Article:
The opening Midrash in בְּהַעַלוֹתְךָ says that when a man builds a house, the windows are narrow on the outside and wider on the inside in order to increase the light that shines into the house. The opposite is true with the Beis HaMikdash. There, the windows were narrow on the inside and wider on the outside in order to shine out and light up the world. Where did the light come from? It did not come from the Menorah itself but from what the Menorah represented — the Divine light that Hashem hid within the Torah for the tzaddikim to find. Each one of us, when we infuse ourselves with the Torah, becomes a living Beis HaMikdash, and then instead of receiving our light from the outside, we shine Hashem’s light from within. בְּהַעַלוֹתְךָ, lashon עוֹלֶה/to be going up by itself from within, where we light up the world with Toras Ohr, the light of the Torah, then we truly become נֵר ה’ נִשְׁמַת אָדָם/the candle of Hashem.

צָרִיךְ שֶׁכָּל אָדָם יָדַע וְיָבִין שֶׁבְּתּוֹךְ תּוֹכוֹ דוֹלֶק נֵר,
וְאֵין נֵרוֹ שֶׁלוֹ כְּנֵר חַבֵרוֹ וְאֵין אִישׁ שֶׁאֵן לוֹ נֵר.
צָרִיךְ שֶׁכָּל אִישׁ יָבִין שֶׁעָלָיו לְעַמוֹל וּלְגַלוֹת אֶת אוֹר נֵרוֹ בְּרַבִּים,
לְהַדְלִיקוֹ לְאַבוּקָה גְדוֹלָה וּלְהַאִיר לְעוֹלָם כּוּלוֹ. 

A person should know and understand that within him is a candle that burns, and his candle is not like his friend’s candle, and no one’s candle is like his candle.
And every person should know that it is upon him to work to reveal the light of his candle in public, to kindle it so it becomes a great beacon that can light up the whole world. (Rav Kook)

1 Bamidbar 12:3.

2 Sanhedrin 29a.

3 Hoshei’a 2:23.

4 Koheles 5:19.

5 This does not exlude the rich man if he humbles himself and becomes needy like an עָנִי.


6 Pesachim 49a.





Behaaloscha: A Variety of Enemies ~ Rabbi Reuven Chaim Klein

AngryMan_si.jpgA Variety of Enemies

The Torah mentions a special prayer which Moshe would say when the Ark of the Covenant would begin to travel (we say this prayer when taking Torah Scrolls out of their ark). He would say, “Arise G-d, and let Your enemies (oyvecha) be scattered, and Your enemies (sonecha) shall flee from before You” (Num. 10:35). In this passage, the Torah uses two different words to mean enemy: oyev and soneh. As we know, the Hebrew language is intrinsically holy and each word carries its own nuanced explanation; no two words can mean the exact same thing. What, then, is the difference between these two words which both seem to mean “enemy”?

The word oyev denotes an enemy who actively tries to harm his victim—or at least contemplates doing so. The Malbim explains that even if the oyev does not attempt to actively damage the victim of his hatred, he will not withhold his joy if such misfortune would befall him because he has already at least actively imagined causing such harm to the object of his enmity.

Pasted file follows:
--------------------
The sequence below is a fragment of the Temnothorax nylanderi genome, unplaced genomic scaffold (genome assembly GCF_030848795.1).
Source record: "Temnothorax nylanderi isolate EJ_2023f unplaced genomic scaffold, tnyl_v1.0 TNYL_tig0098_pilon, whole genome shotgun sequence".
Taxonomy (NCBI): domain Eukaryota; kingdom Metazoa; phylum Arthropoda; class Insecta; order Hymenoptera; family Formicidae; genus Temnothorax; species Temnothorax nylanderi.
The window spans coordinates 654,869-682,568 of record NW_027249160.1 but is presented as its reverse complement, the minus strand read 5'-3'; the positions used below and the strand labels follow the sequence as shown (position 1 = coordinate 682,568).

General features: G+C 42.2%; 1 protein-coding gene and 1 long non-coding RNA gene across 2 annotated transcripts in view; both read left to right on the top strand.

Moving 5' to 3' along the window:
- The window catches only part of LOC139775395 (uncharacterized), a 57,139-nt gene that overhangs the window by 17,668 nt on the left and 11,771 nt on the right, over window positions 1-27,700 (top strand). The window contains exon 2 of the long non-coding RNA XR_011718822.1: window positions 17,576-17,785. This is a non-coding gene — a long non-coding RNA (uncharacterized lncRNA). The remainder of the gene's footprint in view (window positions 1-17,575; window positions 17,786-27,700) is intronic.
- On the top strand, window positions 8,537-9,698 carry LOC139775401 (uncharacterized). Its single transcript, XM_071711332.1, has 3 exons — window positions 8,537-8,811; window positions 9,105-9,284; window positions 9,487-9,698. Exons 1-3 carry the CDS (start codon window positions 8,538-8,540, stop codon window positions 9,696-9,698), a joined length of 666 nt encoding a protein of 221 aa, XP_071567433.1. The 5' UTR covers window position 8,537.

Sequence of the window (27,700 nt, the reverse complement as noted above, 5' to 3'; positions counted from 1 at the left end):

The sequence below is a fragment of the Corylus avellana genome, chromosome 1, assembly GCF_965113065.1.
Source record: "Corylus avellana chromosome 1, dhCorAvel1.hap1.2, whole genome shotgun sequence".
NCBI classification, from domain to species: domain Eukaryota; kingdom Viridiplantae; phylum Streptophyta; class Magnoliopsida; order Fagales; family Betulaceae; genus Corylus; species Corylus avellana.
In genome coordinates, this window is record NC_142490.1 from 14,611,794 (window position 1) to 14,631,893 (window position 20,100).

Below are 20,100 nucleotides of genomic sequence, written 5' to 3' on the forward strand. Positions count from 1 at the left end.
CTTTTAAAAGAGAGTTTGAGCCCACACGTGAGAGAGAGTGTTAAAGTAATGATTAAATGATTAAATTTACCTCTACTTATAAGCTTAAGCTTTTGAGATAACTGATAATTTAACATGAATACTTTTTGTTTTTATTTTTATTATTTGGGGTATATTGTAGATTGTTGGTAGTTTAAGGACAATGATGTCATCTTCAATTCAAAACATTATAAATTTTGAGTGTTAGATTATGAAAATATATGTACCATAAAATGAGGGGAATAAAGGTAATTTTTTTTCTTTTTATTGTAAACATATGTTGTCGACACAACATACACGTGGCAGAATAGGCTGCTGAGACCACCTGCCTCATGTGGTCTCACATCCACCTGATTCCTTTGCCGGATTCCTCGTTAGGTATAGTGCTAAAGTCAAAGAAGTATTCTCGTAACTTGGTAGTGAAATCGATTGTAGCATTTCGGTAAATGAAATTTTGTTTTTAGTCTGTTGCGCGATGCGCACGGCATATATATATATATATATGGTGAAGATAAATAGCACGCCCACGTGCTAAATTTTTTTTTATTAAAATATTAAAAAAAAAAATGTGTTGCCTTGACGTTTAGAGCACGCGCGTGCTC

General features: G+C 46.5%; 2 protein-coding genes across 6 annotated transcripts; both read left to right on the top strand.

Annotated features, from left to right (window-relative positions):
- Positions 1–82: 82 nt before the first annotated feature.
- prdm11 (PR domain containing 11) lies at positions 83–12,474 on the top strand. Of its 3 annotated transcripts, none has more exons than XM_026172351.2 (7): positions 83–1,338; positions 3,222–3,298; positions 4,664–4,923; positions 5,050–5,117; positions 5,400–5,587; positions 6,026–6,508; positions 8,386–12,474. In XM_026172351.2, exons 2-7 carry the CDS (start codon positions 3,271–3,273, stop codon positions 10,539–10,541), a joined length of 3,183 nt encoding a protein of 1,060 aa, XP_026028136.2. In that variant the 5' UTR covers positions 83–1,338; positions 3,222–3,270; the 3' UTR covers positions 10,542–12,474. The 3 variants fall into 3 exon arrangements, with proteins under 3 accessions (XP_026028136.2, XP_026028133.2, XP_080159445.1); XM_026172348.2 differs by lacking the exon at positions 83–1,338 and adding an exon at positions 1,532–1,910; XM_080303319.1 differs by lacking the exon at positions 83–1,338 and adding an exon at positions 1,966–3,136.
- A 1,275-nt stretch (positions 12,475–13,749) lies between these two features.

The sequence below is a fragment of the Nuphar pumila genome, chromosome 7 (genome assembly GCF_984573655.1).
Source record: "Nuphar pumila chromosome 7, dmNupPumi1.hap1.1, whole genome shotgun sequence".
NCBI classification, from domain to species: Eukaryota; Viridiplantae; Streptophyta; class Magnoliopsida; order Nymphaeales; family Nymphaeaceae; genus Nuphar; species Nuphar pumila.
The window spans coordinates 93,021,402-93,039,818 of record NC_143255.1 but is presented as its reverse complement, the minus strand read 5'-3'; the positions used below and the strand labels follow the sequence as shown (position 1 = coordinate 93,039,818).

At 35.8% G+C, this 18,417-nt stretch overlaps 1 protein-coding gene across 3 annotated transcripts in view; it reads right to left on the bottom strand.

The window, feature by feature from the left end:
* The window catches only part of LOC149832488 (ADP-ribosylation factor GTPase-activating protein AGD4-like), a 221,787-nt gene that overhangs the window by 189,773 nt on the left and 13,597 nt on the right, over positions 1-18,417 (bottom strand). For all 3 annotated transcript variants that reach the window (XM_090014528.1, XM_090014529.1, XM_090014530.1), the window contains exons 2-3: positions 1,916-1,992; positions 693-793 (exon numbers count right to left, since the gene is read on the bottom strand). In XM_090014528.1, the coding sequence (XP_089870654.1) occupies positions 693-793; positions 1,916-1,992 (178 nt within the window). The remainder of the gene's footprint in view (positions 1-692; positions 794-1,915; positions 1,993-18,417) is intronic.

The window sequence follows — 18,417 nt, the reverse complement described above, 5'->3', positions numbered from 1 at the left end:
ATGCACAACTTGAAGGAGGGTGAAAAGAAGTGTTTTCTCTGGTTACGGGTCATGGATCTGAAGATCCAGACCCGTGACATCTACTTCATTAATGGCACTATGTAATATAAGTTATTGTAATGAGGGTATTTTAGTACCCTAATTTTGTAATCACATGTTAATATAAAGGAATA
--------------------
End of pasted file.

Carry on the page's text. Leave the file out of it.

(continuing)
The word soneh, on the other hand, is derived from the root sinah, which means “hatred”. Instead of “enemy”, a more accurate translation of soneh can be “a hater”. His hatred remains internal and is not outwardly expressed. This word appears in another context: “Do not hate (soneh) your brother in your heart” (Lev. 19:17), even sheer hatred of a fellow Jew is forbidden, whether or not that static hatred turns kinetic. The hater’s attitude cannot be discerned by what he does, rather by what he does not do. Accordingly, when the Mishnah (Sanhedrin 3:5) rules that a “hater” is disqualified from giving testimony about someone whom he hates, it defines a “hater” as someone who has not spoken to his friend out of spite for three days. His hatred is only manifested outwards by his lack of action, not by a proactive negative deed. Thus, the soneh is an enemy whose hatred remains in the realm of the theoretical, while an oyev is an enemy who tries to act upon his hatred.

The Vilna Gaon offers a slightly different approach. He explains that an oyev is an enemy who wishes to hurt his victim’s physical existence (e.g. to physically damage his body or cause him to lose his money), while a soneh is one who wishes to hurt his victim’s spiritual existence (e.g., he wishes to cause his victim to stray from the path of G-d). While it might seem counter-intuitive, the Vilna Gaon teaches that the soneh is a more dangerous enemy than an oyev because he poses a risk to one’s spiritual well-being.

There is a third word for enemy: tzar. The commentators explain that while an oyev is an enemy who tries to harm his victim, he still attempts to hide his hatred beneath a façade of empathy. So, the oyev, like the soneh, is not an overt enemy, but a clandestine enemy. Conversely, the tzar hates his victim with such great passion, that he overtly tries to harm him, even willing to sacrifice his own reputation or exhaust his own resources in doing so. For example, Haman, the infamous villain of the book of Esther is described as a tzorer of the Jews (Est. 9:10.

Malbim explains that the oyev of G-d is one who actively denies His existence and opposes His G-dliness. A soneh of G-d, it would seem, does so only in heart, but not in practice. Thus, in his special prayer at the time that the Ark would travel, Moshe would pray that G-d vanquish both types of His enemies and allow His glory to continue spreading unimpeded.